California’s agricultural sector will transition to hyper water-efficient, climate friendly, and carbon-sequestering agricultural practices. A large-scale movement towards climate-friendly agricultural practices will both increase carbon sequestration, as well as build resilience on farms. These practices include improving water-use efficiency through drip and micro-sprinkler irrigation, improving soil management via conservation tillage, cover crops, and organic soil amendments, and generally shifting towards organic farming techniques, which often have a lower carbon footprint on the input side, along with a 10 to 20 percent increase in soil carbon sequestration.11
Although the national food supply will adapt to changes in California’s agricultural output, local employment, is less elastic, particularly for seasonal farmworkers. Shifts towards value-added crops and products will help, as will ongoing renewable energy development in the region, which is poised to provide steady, long-term, family supporting jobs.12 The inevitable development of stricter oversight and/or banning of fracking in locations like Kern County brings into sharper focus the potential for robust growth of clean energy development in the region.13 Kern County, in fact, hosts one of the largest wind energy farms in the country, with more to come. Neighboring Tulare County has already had 18 utility-grade solar projects approved in the past two years, with hundreds of associated jobs.14 A policy approach prioritizing balance between farmland conservation, on-farm renewable energy projects, and large-scale energy development on unproductive lands will be essential.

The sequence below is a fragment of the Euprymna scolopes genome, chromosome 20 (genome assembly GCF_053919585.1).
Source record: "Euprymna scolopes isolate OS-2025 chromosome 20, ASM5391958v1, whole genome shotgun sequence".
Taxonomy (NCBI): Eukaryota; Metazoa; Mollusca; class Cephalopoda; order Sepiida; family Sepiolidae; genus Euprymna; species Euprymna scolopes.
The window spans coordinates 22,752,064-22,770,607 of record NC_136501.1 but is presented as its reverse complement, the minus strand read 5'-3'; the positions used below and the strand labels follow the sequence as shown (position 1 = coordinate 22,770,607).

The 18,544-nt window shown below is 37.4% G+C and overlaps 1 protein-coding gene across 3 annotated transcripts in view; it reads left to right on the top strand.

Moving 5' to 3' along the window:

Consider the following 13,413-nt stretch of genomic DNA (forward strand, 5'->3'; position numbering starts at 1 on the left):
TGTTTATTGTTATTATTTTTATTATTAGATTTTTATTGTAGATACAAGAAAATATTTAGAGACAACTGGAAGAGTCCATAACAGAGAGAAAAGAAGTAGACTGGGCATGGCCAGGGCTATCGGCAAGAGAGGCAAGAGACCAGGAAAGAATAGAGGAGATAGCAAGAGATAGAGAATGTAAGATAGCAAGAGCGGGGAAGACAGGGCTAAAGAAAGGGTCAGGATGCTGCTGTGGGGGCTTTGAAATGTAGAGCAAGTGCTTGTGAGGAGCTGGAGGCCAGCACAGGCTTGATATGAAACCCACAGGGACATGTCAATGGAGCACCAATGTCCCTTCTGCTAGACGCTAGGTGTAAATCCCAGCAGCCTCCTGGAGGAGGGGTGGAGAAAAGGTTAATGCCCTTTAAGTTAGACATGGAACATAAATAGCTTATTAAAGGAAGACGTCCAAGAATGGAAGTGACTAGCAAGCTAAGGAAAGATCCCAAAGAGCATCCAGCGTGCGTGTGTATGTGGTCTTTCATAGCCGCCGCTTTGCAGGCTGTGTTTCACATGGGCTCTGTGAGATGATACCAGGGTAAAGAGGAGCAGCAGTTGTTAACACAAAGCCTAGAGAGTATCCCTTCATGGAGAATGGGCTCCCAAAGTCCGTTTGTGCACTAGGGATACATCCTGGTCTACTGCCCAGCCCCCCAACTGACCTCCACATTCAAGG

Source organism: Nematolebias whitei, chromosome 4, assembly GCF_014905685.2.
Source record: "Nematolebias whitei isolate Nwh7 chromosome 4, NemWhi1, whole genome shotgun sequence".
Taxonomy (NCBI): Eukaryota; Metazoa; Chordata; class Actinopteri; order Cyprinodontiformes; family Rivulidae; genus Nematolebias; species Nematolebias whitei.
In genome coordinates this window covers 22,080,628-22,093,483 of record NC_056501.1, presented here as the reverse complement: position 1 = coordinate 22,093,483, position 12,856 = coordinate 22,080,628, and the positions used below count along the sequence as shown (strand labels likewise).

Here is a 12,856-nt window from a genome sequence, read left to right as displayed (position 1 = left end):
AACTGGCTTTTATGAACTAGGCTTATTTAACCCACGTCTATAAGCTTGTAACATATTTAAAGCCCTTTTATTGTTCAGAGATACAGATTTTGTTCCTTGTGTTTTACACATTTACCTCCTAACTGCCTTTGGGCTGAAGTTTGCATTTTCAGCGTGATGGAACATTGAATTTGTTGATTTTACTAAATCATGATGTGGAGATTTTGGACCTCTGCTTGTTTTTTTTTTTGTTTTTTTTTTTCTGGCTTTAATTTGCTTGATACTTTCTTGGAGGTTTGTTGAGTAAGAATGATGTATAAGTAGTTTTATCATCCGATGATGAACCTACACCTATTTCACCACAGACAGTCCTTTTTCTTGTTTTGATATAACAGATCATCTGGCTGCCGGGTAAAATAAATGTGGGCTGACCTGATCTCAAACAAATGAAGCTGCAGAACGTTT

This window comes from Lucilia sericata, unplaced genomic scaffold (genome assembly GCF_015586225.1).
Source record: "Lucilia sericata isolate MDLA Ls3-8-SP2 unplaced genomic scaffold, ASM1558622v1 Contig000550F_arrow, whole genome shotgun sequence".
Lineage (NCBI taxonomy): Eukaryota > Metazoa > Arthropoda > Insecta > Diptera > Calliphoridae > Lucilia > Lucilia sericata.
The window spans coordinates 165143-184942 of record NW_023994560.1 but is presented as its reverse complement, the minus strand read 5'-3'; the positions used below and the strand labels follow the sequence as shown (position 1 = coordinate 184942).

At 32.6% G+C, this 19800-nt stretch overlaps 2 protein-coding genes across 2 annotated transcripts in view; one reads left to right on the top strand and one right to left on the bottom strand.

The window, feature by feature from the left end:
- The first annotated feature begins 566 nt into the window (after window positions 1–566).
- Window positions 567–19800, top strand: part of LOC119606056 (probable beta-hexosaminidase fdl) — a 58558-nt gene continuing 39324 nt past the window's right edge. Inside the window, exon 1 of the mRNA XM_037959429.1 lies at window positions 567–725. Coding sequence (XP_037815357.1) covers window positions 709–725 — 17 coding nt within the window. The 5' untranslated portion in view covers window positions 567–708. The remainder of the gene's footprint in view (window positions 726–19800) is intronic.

The distributed energy revolution is on its way to the farm with reported on-farm renewable energy projects tripling from 2009 to 2012, with further growth basically inevitable. Renewable energy projects will be developed on disturbed land, brownfields, and other less-than-pristine locations, such as the thousands of acres already taken out of production due to salinity in the Westlands Water District, presently slated for one of the world’s largest solar plants.15,16
California is not, and will not, be a panacea for all environmental concerns. The challenges posed by climate change are vast and varied.17 Groundwater overdraft continues, and it may be decades before new regulations pay off. The fire season is nearly three months longer, on average, than it was 40 years ago, and lack of moisture combined with high temperatures will lead to ongoing massive wildfires. Population will continue to grow, projected to reach 50 million by mid-century, along with associated demands on resources and infrastructure.18 Automobiles still remain the iconic transportation option in the state and, even with one and a half million EVs on the road, there are still another 30 million or more tailpipe-laden vehicles on crowded streets.19 However, in light of current and future challenges, the state is making substantial progress on multiple fronts, while riding a groundswell of popular opinion and providing a glimpse of how a sustainable future might look.